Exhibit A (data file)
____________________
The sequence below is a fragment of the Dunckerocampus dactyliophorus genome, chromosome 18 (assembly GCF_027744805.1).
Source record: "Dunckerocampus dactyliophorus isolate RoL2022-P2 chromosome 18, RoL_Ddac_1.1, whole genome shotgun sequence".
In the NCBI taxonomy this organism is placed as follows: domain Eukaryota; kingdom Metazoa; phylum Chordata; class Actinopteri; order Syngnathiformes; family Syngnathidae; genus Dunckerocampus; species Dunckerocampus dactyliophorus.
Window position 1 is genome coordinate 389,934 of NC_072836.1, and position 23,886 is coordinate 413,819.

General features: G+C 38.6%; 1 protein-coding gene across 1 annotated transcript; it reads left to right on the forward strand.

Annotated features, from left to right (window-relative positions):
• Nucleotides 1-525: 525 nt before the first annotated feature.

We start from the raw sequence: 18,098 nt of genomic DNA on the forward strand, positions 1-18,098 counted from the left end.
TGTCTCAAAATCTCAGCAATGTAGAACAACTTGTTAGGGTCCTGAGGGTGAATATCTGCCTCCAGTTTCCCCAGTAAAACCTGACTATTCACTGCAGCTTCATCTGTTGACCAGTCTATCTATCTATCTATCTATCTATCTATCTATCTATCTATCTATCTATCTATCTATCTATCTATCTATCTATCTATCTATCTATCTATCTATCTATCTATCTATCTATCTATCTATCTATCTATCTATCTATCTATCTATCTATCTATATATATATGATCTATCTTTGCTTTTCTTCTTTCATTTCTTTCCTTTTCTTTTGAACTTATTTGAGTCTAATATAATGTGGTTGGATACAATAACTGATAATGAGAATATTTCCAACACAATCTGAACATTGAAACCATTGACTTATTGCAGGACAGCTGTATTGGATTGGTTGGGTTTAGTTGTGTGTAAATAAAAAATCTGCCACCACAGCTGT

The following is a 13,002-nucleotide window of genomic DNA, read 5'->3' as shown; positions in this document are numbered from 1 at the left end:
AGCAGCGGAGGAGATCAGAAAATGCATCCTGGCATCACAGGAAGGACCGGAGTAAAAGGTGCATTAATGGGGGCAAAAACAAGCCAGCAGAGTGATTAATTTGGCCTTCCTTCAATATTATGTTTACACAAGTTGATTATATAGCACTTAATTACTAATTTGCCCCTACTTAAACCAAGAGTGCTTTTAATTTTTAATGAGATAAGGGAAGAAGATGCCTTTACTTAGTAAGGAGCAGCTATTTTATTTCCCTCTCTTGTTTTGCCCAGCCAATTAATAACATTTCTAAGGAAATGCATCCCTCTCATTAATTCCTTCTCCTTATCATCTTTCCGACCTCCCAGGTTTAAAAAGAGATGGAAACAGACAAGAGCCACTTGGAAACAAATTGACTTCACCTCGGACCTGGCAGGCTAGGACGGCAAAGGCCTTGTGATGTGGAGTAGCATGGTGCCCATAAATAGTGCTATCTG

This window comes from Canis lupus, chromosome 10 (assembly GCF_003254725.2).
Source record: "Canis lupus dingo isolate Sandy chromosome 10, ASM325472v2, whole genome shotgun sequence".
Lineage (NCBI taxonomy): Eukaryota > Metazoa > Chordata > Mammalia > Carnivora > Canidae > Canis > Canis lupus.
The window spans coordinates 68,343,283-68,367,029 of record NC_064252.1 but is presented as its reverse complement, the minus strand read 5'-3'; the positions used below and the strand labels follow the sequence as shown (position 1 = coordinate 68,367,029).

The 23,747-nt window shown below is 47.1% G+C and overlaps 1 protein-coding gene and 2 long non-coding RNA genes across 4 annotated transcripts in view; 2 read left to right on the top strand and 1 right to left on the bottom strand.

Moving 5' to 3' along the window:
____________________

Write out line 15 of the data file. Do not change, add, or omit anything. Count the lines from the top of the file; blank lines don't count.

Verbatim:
The window spans coordinates 68,343,283-68,367,029 of record NC_064252.1 but is presented as its reverse complement, the minus strand read 5'-3'; the positions used below and the strand labels follow the sequence as shown (position 1 = coordinate 68,367,029).